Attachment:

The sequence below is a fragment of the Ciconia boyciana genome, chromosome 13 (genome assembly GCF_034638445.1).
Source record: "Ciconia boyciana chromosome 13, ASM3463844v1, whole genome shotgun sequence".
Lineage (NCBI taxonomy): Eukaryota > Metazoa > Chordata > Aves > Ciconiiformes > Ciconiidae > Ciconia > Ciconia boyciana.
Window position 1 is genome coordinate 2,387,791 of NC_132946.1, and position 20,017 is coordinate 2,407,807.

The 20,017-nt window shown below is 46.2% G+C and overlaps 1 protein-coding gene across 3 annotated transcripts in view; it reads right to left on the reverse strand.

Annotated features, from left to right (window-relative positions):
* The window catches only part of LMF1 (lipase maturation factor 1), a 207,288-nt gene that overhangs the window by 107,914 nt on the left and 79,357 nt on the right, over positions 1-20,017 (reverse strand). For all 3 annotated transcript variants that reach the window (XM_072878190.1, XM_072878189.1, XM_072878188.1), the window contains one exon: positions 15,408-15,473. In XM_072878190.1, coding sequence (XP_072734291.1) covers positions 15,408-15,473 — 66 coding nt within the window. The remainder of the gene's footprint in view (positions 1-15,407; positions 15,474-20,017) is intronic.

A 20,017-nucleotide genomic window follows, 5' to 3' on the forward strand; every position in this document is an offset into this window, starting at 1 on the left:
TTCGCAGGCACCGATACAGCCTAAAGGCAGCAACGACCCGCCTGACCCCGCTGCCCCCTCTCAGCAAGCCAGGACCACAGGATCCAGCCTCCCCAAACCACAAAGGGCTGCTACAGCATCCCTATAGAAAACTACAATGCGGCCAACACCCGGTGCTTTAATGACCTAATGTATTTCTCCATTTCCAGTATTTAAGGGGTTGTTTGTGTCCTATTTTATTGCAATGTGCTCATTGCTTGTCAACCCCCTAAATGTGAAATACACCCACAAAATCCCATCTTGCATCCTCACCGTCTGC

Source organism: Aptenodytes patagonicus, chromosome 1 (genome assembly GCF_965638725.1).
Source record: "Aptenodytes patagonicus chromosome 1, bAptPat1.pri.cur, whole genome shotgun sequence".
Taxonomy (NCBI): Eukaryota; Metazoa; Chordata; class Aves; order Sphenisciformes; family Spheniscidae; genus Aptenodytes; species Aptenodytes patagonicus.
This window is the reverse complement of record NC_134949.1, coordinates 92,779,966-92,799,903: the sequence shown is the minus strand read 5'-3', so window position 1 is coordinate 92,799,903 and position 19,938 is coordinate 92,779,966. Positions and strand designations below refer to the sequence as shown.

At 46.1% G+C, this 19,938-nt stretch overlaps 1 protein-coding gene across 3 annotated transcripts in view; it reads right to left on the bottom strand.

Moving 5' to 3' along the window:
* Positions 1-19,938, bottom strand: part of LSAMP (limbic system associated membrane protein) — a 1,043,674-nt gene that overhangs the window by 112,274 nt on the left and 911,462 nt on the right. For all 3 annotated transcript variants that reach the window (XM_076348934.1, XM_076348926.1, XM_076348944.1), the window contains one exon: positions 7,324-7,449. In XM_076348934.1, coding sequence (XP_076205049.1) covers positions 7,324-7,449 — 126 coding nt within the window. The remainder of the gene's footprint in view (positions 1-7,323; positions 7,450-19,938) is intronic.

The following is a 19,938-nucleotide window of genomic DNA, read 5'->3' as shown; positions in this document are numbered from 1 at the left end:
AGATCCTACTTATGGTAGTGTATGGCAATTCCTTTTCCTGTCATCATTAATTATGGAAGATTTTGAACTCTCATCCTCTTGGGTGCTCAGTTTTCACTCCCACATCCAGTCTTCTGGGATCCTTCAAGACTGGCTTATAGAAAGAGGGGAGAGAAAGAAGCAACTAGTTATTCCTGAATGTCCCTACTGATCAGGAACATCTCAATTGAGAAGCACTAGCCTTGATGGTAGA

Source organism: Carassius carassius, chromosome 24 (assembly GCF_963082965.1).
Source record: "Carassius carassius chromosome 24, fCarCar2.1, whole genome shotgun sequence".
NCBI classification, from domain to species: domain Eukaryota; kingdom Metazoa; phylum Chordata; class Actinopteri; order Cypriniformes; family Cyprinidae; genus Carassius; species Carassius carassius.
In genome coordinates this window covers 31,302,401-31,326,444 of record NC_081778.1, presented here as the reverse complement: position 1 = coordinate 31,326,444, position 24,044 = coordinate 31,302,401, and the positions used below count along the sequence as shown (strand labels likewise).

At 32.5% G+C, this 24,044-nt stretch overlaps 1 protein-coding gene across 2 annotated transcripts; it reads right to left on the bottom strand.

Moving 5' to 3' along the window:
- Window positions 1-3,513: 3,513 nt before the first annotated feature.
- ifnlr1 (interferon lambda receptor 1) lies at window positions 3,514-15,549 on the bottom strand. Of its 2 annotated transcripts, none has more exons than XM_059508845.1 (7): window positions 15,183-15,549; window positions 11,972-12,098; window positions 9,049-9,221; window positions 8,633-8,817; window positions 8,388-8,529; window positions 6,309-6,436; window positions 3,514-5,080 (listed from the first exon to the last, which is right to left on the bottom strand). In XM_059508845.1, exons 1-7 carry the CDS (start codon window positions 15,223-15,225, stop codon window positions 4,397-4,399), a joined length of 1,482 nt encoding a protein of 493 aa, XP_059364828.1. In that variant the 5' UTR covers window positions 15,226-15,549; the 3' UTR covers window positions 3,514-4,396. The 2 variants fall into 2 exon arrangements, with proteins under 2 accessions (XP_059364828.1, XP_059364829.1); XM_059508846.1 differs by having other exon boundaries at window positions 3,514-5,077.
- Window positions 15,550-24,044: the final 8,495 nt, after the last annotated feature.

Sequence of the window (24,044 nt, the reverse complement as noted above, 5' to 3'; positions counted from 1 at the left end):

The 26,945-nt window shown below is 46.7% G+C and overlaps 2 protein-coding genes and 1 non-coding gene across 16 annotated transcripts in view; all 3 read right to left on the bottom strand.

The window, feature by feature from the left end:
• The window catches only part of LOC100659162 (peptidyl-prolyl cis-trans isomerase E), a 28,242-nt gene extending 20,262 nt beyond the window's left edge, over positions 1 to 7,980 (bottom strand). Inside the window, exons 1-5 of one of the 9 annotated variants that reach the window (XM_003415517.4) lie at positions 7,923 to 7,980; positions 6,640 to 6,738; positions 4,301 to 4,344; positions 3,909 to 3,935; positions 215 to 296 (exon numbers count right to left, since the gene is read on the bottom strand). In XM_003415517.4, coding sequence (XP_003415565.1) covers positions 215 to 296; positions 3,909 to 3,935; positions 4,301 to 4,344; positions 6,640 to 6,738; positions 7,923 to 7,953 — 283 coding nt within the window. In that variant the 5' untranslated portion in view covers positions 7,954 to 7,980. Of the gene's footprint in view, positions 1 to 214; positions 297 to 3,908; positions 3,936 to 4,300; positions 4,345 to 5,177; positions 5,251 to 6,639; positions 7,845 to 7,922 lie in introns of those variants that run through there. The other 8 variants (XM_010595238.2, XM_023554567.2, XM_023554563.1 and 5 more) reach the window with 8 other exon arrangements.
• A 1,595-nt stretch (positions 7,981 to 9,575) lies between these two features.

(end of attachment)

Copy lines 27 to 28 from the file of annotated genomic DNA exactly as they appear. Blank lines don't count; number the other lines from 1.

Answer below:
- Window positions 15,550-24,044: the final 8,495 nt, after the last annotated feature.

Sequence of the window (24,044 nt, the reverse complement as noted above, 5' to 3'; positions counted from 1 at the left end):